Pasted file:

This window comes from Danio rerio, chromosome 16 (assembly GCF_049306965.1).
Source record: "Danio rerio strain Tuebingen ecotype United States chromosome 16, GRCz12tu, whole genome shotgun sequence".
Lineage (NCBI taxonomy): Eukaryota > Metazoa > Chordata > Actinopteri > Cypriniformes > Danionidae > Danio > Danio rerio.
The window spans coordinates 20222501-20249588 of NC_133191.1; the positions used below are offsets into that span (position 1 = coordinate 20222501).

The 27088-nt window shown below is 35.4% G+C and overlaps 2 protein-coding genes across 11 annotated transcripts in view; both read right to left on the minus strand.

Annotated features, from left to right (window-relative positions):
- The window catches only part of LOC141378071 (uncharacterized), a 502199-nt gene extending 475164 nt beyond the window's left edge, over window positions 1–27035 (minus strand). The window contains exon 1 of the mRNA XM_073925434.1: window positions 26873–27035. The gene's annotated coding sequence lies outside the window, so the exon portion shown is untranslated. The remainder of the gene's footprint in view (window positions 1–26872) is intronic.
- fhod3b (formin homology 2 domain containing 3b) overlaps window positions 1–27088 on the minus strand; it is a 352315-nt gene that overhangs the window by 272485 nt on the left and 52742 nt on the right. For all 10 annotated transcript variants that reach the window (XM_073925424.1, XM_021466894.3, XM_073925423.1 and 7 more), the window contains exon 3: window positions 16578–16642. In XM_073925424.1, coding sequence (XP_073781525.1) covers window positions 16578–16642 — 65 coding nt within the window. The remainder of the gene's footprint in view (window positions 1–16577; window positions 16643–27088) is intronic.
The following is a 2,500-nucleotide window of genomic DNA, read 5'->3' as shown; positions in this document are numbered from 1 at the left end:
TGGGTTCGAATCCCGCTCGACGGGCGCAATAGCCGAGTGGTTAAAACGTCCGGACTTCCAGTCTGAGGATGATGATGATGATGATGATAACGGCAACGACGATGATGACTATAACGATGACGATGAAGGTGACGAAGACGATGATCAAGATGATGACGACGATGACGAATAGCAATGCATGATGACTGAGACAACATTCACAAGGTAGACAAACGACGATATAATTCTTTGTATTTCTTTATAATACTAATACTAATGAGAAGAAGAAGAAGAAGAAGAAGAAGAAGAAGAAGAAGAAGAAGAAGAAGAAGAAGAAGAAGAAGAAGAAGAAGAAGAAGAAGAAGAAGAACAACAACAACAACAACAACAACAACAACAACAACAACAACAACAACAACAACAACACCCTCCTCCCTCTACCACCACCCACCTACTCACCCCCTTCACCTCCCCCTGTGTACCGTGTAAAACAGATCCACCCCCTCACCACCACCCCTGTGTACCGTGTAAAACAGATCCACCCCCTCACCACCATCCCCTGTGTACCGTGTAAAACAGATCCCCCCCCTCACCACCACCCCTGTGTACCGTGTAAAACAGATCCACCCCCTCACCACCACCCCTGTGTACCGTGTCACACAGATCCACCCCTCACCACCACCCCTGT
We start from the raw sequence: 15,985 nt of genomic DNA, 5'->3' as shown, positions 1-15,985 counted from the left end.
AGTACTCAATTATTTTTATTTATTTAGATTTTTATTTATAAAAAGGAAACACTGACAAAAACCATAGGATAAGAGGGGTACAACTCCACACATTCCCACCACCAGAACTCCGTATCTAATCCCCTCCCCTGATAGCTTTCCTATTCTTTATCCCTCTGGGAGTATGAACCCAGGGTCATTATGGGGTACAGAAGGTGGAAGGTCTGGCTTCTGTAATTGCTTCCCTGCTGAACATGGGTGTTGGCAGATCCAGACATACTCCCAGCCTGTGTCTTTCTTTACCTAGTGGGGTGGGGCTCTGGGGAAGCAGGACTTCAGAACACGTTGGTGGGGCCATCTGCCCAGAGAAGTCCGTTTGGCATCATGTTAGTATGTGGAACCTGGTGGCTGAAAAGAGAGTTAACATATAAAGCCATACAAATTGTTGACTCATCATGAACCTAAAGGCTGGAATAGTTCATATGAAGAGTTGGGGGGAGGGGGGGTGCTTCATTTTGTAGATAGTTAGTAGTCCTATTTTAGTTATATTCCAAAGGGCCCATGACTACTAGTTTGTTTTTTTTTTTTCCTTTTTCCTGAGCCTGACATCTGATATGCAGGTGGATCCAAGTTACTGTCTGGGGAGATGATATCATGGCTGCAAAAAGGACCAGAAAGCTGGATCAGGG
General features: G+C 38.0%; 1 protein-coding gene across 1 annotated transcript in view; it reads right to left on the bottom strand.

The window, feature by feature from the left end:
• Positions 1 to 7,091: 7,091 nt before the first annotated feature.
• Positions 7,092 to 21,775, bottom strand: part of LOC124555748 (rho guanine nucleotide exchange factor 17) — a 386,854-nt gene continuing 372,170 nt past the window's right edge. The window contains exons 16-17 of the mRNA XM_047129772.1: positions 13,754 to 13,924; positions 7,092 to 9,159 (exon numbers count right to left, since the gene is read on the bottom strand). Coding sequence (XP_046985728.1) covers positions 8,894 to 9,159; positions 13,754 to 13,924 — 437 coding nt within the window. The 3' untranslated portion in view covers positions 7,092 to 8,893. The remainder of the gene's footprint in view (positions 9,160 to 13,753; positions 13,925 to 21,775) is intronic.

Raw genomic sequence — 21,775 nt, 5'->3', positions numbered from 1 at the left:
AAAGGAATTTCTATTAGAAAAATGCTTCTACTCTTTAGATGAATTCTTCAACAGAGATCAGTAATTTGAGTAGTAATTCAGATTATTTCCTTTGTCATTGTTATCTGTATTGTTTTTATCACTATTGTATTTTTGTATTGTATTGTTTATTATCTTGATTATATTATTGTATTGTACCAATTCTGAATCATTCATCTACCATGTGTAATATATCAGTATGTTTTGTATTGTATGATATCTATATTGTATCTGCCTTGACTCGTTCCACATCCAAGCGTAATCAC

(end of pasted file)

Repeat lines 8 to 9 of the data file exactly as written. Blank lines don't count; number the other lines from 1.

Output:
- fhod3b (formin homology 2 domain containing 3b) overlaps window positions 1–27088 on the minus strand; it is a 352315-nt gene that overhangs the window by 272485 nt on the left and 52742 nt on the right. For all 10 annotated transcript variants that reach the window (XM_073925424.1, XM_021466894.3, XM_073925423.1 and 7 more), the window contains exon 3: window positions 16578–16642. In XM_073925424.1, coding sequence (XP_073781525.1) covers window positions 16578–16642 — 65 coding nt within the window. The remainder of the gene's footprint in view (window positions 1–16577; window positions 16643–27088) is intronic.
The following is a 2,500-nucleotide window of genomic DNA, read 5'->3' as shown; positions in this document are numbered from 1 at the left end: